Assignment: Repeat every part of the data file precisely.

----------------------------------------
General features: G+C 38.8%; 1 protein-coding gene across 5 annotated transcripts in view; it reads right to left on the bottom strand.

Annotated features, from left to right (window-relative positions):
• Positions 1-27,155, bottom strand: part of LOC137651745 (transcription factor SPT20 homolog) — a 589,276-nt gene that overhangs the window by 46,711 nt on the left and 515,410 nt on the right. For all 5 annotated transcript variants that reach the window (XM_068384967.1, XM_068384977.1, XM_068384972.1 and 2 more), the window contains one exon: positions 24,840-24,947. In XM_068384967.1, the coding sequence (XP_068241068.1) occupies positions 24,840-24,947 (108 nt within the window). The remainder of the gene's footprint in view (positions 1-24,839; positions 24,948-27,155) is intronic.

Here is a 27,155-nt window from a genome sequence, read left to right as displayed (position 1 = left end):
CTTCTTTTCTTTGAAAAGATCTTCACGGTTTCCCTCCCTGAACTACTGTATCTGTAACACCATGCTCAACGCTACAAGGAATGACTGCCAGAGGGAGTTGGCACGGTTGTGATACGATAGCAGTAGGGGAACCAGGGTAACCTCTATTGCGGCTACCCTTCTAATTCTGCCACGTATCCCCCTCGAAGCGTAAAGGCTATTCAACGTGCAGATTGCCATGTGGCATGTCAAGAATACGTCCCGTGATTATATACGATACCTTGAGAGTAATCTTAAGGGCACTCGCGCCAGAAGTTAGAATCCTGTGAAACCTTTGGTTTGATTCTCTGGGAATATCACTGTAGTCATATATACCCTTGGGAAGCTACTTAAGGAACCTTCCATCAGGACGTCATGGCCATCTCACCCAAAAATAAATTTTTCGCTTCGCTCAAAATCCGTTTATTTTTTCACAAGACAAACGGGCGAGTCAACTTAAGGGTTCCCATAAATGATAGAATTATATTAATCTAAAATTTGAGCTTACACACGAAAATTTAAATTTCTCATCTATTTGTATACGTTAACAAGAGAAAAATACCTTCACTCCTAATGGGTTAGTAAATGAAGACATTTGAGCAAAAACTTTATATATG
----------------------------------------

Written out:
General features: G+C 38.8%; 1 protein-coding gene across 5 annotated transcripts in view; it reads right to left on the bottom strand.

Annotated features, from left to right (window-relative positions):
• Positions 1-27,155, bottom strand: part of LOC137651745 (transcription factor SPT20 homolog) — a 589,276-nt gene that overhangs the window by 46,711 nt on the left and 515,410 nt on the right. For all 5 annotated transcript variants that reach the window (XM_068384967.1, XM_068384977.1, XM_068384972.1 and 2 more), the window contains one exon: positions 24,840-24,947. In XM_068384967.1, the coding sequence (XP_068241068.1) occupies positions 24,840-24,947 (108 nt within the window). The remainder of the gene's footprint in view (positions 1-24,839; positions 24,948-27,155) is intronic.

Here is a 27,155-nt window from a genome sequence, read left to right as displayed (position 1 = left end):
CTTCTTTTCTTTGAAAAGATCTTCACGGTTTCCCTCCCTGAACTACTGTATCTGTAACACCATGCTCAACGCTACAAGGAATGACTGCCAGAGGGAGTTGGCACGGTTGTGATACGATAGCAGTAGGGGAACCAGGGTAACCTCTATTGCGGCTACCCTTCTAATTCTGCCACGTATCCCCCTCGAAGCGTAAAGGCTATTCAACGTGCAGATTGCCATGTGGCATGTCAAGAATACGTCCCGTGATTATATACGATACCTTGAGAGTAATCTTAAGGGCACTCGCGCCAGAAGTTAGAATCCTGTGAAACCTTTGGTTTGATTCTCTGGGAATATCACTGTAGTCATATATACCCTTGGGAAGCTACTTAAGGAACCTTCCATCAGGACGTCATGGCCATCTCACCCAAAAATAAATTTTTCGCTTCGCTCAAAATCCGTTTATTTTTTCACAAGACAAACGGGCGAGTCAACTTAAGGGTTCCCATAAATGATAGAATTATATTAATCTAAAATTTGAGCTTACACACGAAAATTTAAATTTCTCATCTATTTGTATACGTTAACAAGAGAAAAATACCTTCACTCCTAATGGGTTAGTAAATGAAGACATTTGAGCAAAAACTTTATATATG